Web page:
Classic Computer Magazine Archive ANTIC VOL. 2, NO. 7 / OCTOBER 1983



Q. My ATARI 800, which I purchased in December 1982, locks up and displays 0's across the top of the screen with my Star Raiders cartridge. I exchanged the cartridge twice, and also had the local authorized service center check the computer. The cause of the malfunction, however, was not found. This lock-up has occurred only with the Star Raiders cartridge; all my other cartridges work fine. Do you know what might correct this problem!
Brian Honma
Honolulu, Hawaii

A. Take your compter back to the servicing dealer and have him run an extensive RAM test on your computer. If the computer does not fail, then have him swap out the ANTIC chip. That should solve your problems.

Q. I have recently typed in Chicken (ANTIC, Vol. 1, No. 1) and I had some troubles with it. After I typed it in, I saved it on my 410. I found some careless typing mistakes. I ran the program and my 400 stopped. I tried the [BREAK] key, [SYSTEM RESET] button, but nothing happened. I could not get any other key to respond.
A. Batek
Non Mills, Canada

A. Without having your computer to check out, my guess is that you have found the ever-present bug in ATARI BASIC. If your computer does not give you any more problems, I wouldn't worry about it.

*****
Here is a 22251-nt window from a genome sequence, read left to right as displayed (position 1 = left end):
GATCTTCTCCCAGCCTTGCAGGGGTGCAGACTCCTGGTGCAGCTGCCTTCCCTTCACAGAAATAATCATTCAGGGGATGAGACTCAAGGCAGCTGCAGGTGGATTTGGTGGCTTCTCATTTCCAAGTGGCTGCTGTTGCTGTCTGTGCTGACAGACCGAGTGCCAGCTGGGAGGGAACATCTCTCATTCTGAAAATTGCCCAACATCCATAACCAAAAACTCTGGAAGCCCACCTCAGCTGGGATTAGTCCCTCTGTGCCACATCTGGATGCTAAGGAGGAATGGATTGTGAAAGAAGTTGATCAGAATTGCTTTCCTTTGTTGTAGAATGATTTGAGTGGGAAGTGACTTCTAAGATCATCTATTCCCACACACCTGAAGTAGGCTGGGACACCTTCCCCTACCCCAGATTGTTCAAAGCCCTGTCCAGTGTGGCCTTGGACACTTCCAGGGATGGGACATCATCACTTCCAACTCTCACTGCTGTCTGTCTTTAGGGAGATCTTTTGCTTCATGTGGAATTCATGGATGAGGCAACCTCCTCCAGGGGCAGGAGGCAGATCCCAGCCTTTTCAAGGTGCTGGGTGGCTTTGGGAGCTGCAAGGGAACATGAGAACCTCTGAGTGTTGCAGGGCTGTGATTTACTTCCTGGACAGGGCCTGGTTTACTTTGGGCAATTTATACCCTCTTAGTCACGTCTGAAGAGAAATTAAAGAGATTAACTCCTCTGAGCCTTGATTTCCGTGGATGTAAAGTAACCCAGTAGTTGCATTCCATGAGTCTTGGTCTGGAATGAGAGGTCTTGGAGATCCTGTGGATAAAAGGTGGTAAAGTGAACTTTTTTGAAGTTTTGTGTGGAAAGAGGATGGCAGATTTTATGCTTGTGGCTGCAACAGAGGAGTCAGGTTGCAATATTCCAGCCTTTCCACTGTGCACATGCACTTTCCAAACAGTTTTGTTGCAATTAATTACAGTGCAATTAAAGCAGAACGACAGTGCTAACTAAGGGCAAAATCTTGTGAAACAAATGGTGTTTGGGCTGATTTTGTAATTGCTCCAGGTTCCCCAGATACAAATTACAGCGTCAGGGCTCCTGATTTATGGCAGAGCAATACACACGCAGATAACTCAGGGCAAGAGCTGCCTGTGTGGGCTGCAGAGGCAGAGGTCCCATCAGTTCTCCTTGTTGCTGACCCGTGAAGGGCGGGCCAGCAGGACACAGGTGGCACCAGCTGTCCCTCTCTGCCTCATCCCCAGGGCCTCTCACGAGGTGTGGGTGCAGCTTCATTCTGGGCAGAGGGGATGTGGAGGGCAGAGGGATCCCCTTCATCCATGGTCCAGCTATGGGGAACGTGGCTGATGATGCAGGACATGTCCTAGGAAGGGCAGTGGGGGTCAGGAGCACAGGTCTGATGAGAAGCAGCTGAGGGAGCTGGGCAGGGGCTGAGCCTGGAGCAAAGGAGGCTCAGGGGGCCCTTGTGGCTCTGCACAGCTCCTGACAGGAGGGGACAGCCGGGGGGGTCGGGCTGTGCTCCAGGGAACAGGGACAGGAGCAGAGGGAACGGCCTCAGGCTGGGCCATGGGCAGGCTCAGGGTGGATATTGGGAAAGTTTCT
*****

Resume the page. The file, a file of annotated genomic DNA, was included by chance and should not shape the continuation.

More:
Q. In the June issue of ANTIC I came across a reference to listings of schematics for the ATARI computers and peripherals. Please Send quickly. I assume that these contain schematics for the ATARI 800 computer and 810 Disk Drive.
Air-ways Dist.
Centereach,New York

A. The part number for the Technical User Notes is C016555 and it does not have any information other than for the ATARI 800 and 400. At the present time there are no plans to bring out any technical manuals of any kind for anything other than the 800,400. If you still want the User Notes, then drop us a line at Electronic Fantasy, 52 So. Linden Ave. #1, South San Francisco, CA 94080.

Q. I don't know where Mr. Switzer gets his information on cleaning disk drives, but it seems he is trying to scare the consumer away from using any of the cleaning disks on the market. He says that they might burn out the head. This is nonsense, as the current heads are made of hard ceramic and it doesn't matter whether you select a wet or dry cleaner. The wet cleaner contains alcohol and acts like a detergent to ease the process. This information comes from a Shugart factory rep.
Steve Dalton
McKeesport, PA

A. Boy, you guys won't let this die! First of all, some of the information I give is my own opinion, based on experience that I have had in this field. How much experience do you have in repairing drives? I doubt that even a factory rep has very much. I have examined drive heads that were bad and you couldn't see the scratch with the naked Eye. The heads are ceramic, but don't fool yourself into believing that they are rugged, or that they can take a beating, because they cannot! I don't know what the issue is; it is so easy and quick to wet clean the head, why take the risk? The cost of replacing the head is just not worth the convenience of using a cleaning disk.